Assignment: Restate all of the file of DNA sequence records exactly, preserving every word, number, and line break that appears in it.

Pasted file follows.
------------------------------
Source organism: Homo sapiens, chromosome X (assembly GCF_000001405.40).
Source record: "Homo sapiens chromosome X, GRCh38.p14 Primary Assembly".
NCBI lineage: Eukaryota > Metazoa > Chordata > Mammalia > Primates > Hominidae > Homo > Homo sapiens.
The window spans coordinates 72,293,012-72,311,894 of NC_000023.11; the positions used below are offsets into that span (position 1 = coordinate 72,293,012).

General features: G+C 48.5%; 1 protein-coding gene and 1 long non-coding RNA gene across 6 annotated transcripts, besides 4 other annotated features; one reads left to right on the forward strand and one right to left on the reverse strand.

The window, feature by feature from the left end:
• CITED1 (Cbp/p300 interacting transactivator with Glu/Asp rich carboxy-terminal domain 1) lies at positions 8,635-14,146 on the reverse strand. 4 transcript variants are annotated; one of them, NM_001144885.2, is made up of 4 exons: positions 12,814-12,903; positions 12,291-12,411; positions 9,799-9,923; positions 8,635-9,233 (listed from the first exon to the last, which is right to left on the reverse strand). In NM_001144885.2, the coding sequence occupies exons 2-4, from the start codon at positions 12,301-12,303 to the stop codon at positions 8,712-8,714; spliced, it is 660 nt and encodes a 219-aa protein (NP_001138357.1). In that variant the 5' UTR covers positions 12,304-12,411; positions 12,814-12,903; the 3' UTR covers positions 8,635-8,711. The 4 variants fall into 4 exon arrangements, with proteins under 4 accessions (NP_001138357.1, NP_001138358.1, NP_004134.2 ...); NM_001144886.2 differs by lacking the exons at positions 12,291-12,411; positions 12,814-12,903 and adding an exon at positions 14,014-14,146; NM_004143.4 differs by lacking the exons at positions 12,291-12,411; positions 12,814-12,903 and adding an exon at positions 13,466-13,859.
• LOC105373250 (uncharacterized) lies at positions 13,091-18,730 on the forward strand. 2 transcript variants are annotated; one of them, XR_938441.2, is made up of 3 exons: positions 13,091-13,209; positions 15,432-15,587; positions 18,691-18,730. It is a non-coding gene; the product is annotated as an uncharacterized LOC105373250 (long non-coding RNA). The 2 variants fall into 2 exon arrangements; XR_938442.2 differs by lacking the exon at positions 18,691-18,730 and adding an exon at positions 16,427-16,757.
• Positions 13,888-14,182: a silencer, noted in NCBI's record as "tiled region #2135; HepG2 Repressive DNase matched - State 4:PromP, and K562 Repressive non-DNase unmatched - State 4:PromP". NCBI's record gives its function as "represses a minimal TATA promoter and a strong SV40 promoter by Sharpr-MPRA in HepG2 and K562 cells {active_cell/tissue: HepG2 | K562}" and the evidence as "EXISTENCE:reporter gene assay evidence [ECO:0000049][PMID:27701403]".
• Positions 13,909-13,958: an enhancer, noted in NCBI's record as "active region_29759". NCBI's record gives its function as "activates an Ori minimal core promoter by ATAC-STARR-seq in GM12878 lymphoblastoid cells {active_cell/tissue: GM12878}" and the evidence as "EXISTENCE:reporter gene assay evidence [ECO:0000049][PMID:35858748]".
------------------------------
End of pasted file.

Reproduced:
Source organism: Homo sapiens, chromosome X (assembly GCF_000001405.40).
Source record: "Homo sapiens chromosome X, GRCh38.p14 Primary Assembly".
NCBI lineage: Eukaryota > Metazoa > Chordata > Mammalia > Primates > Hominidae > Homo > Homo sapiens.
The window spans coordinates 72,293,012-72,311,894 of NC_000023.11; the positions used below are offsets into that span (position 1 = coordinate 72,293,012).

General features: G+C 48.5%; 1 protein-coding gene and 1 long non-coding RNA gene across 6 annotated transcripts, besides 4 other annotated features; one reads left to right on the forward strand and one right to left on the reverse strand.

The window, feature by feature from the left end:
• CITED1 (Cbp/p300 interacting transactivator with Glu/Asp rich carboxy-terminal domain 1) lies at positions 8,635-14,146 on the reverse strand. 4 transcript variants are annotated; one of them, NM_001144885.2, is made up of 4 exons: positions 12,814-12,903; positions 12,291-12,411; positions 9,799-9,923; positions 8,635-9,233 (listed from the first exon to the last, which is right to left on the reverse strand). In NM_001144885.2, the coding sequence occupies exons 2-4, from the start codon at positions 12,301-12,303 to the stop codon at positions 8,712-8,714; spliced, it is 660 nt and encodes a 219-aa protein (NP_001138357.1). In that variant the 5' UTR covers positions 12,304-12,411; positions 12,814-12,903; the 3' UTR covers positions 8,635-8,711. The 4 variants fall into 4 exon arrangements, with proteins under 4 accessions (NP_001138357.1, NP_001138358.1, NP_004134.2 ...); NM_001144886.2 differs by lacking the exons at positions 12,291-12,411; positions 12,814-12,903 and adding an exon at positions 14,014-14,146; NM_004143.4 differs by lacking the exons at positions 12,291-12,411; positions 12,814-12,903 and adding an exon at positions 13,466-13,859.
• LOC105373250 (uncharacterized) lies at positions 13,091-18,730 on the forward strand. 2 transcript variants are annotated; one of them, XR_938441.2, is made up of 3 exons: positions 13,091-13,209; positions 15,432-15,587; positions 18,691-18,730. It is a non-coding gene; the product is annotated as an uncharacterized LOC105373250 (long non-coding RNA). The 2 variants fall into 2 exon arrangements; XR_938442.2 differs by lacking the exon at positions 18,691-18,730 and adding an exon at positions 16,427-16,757.
• Positions 13,888-14,182: a silencer, noted in NCBI's record as "tiled region #2135; HepG2 Repressive DNase matched - State 4:PromP, and K562 Repressive non-DNase unmatched - State 4:PromP". NCBI's record gives its function as "represses a minimal TATA promoter and a strong SV40 promoter by Sharpr-MPRA in HepG2 and K562 cells {active_cell/tissue: HepG2 | K562}" and the evidence as "EXISTENCE:reporter gene assay evidence [ECO:0000049][PMID:27701403]".
• Positions 13,909-13,958: an enhancer, noted in NCBI's record as "active region_29759". NCBI's record gives its function as "activates an Ori minimal core promoter by ATAC-STARR-seq in GM12878 lymphoblastoid cells {active_cell/tissue: GM12878}" and the evidence as "EXISTENCE:reporter gene assay evidence [ECO:0000049][PMID:35858748]".